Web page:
Staying home just isn’t my cup of tea. Don’t get me wrong. I love my kids but, well, I love them in doses; like, two days at a time on the weekends. So when I had my kids, there was really no question going back to work after maternity leave. It was just when I would go back. With that came a dozen questions, mental breakdowns, and moments of confusion as to how I was going to handle the transition back to work.
Here’s a few survival tips I’ve learned to ease myself back into the workplace:
Practice Makes Perfect
If you are pumping, do a few practice sessions. Drive the route you’ll take when you drop the baby off at your chosen childcare, and then time the distance between there and work. If you can, do a practice run. Drop off the baby a day or two early, and go get some coffee. If you can find a spot to pump, give it a try. Then pick up the baby. Breathe. See? baby and mama are just fine.
First Day Drop-Off
If possible, have your significant other drop the baby off; it helps take the edge off, especially on the first day. When you do it yourself the first time, have a tissue box ready in the car, keep chatter with caregivers to a minimum (unless you are feeling brave), and my personal favorite, run out as fast as you can! If you need to cry in front of them, it’s okay, they’ve seen it. If you cry in your car like I did for many days, that’s fine too. Just remember mama, you are teaching your child independence and the importance of self-worth (yours in this case). It’s okay to be a working mom. You can do it!
Understand the Rules of Your Childcare Provider
It’s important to be on the same page about your baby’s needs with your childcare, no matter who it is. Take the time to familiarize yourself with their needs and if they have specific rules. Prepare yourself to be flexible in your expectations and ideas.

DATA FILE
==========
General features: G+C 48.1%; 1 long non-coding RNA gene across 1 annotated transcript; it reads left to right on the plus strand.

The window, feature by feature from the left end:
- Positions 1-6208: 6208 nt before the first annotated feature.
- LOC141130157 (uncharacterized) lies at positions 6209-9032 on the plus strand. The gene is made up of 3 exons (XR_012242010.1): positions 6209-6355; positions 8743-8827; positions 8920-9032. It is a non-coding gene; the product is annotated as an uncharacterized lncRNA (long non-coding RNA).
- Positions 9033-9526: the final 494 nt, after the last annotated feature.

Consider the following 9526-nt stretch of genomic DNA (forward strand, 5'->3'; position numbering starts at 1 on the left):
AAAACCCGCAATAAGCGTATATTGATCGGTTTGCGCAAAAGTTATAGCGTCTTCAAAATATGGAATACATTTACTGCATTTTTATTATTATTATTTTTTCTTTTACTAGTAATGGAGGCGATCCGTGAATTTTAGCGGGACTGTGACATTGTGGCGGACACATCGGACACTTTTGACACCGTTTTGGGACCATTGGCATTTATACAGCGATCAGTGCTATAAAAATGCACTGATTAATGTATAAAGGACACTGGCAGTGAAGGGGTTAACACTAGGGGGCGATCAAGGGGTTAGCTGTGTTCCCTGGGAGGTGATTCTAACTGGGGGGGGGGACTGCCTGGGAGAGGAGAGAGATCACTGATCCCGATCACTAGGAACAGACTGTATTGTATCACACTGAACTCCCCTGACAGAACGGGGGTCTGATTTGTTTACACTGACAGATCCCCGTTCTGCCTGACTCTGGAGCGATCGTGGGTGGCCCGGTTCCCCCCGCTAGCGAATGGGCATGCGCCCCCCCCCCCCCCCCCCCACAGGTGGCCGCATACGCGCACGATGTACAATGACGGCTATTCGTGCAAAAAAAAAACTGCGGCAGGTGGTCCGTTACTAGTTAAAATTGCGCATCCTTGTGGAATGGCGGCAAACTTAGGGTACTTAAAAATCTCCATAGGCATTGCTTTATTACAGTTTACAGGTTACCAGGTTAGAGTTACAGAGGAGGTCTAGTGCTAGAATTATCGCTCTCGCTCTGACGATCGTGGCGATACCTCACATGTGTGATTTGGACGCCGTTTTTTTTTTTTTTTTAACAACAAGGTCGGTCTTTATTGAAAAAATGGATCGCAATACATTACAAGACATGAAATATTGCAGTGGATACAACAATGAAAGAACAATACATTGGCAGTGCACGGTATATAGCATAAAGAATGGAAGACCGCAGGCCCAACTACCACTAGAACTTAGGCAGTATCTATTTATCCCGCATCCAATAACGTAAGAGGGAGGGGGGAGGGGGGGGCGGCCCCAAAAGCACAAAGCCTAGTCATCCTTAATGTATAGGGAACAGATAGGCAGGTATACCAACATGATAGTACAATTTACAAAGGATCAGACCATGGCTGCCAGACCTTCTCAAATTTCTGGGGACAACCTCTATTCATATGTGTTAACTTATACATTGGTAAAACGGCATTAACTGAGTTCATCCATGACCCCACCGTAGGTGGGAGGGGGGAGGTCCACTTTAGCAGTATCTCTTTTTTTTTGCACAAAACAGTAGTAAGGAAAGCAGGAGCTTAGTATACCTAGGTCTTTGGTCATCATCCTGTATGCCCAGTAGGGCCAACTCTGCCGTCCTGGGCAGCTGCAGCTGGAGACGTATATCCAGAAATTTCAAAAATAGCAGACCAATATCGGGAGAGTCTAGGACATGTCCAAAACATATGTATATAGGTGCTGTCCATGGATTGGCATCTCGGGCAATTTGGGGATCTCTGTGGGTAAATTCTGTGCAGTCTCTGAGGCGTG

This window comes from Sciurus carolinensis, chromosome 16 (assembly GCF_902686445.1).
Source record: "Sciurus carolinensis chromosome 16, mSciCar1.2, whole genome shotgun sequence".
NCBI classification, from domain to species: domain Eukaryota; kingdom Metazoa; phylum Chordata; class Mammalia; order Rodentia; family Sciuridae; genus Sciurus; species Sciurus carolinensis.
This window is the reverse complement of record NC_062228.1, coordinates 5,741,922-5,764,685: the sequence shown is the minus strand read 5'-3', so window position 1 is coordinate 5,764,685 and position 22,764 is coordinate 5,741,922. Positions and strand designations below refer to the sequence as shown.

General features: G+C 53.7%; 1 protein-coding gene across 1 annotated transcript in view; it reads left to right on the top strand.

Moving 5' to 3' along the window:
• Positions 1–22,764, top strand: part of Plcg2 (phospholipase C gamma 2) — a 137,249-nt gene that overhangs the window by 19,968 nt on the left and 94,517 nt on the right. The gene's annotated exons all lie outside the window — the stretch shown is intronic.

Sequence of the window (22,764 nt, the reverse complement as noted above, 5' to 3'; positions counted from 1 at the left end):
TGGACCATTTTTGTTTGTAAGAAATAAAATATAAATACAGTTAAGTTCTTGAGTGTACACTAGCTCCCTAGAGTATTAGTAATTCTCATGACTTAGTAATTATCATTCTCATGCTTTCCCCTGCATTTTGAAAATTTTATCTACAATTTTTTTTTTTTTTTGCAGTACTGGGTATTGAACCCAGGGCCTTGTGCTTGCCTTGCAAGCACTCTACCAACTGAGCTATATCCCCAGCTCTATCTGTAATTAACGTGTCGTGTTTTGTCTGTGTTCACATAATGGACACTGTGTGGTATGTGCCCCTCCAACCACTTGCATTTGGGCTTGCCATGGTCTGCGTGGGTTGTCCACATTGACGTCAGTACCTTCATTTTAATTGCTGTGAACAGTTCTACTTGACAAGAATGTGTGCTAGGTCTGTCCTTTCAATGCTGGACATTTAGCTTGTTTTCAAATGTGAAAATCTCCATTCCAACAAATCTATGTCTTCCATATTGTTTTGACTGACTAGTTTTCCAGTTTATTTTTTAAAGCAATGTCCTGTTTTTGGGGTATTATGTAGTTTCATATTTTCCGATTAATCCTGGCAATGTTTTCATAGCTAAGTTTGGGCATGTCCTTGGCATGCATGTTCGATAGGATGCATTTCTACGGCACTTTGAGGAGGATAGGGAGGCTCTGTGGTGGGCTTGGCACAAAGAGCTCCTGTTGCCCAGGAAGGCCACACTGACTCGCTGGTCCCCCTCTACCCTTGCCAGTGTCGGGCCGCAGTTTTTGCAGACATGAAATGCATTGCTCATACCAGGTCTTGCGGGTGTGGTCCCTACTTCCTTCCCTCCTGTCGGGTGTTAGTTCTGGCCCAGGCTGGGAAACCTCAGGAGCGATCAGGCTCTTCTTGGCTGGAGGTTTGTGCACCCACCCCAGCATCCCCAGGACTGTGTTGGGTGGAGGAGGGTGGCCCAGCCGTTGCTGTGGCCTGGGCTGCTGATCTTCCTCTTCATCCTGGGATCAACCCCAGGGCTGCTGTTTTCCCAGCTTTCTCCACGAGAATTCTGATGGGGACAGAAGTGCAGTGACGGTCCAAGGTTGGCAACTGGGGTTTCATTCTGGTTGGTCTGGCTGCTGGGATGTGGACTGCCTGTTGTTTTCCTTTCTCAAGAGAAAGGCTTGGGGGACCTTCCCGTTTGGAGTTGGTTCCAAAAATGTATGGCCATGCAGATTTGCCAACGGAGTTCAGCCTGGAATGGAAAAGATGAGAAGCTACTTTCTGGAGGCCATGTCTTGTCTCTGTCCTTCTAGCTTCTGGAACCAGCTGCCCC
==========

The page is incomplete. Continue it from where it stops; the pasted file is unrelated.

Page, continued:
Communicate with Your Employer
It’s easy to come back from maternity leave vulnerable, tired, and eager to please. Don’t overdo it, and don’t over-promise your ability to deliver. If you will be pumping, make sure your employer understands your schedule. If there’s flexibility in your return to work, don’t be shy taking advantage of it. I remember coming back from maternity leave with a mountain of work. Some of the best advice I got was to delete all the emails. I did, and it was a great feeling. Delete. Delete. Delete. I also blocked out 30 minutes every 2-3 hours in my schedule for pumping. But talk to your supervisor first. It never hurts to over-communicate.
Prepare for Pumping
If you are pumping for your little one, make sure you have everything you need; your breast pump, extra bottles (in case it’s a waterfall), and extra tubing are a good start. Ideally, all pumping supplies should be with you. ALWAYS. Store extras at work. I also SWORE by my pumping bra. It’s hard to find a good one so try a few out. The hands-free kind were a winner for me. That way, I could multitask while pumping, and if you’re over-communicating with your employer, you already know a great spot at work to pump!
You are not hurting your baby by working. It’s hard getting back into the groove, but you’ll be fine. If your milk supply is low, it’s likely stress, so try to take it easy when you’re pumping. For me, as soon as I stopped staring at my pump, my supply was back up. Your body, mind and family need you to relax. And if it helps to cry, just LET IT OUT!
Re-entering the workforce after maternity leave with little ones (or even big ones) can be hard, but I promise that you will survive and the babies will be just fine. I now cherish my weekends even more with the kids, and you will too.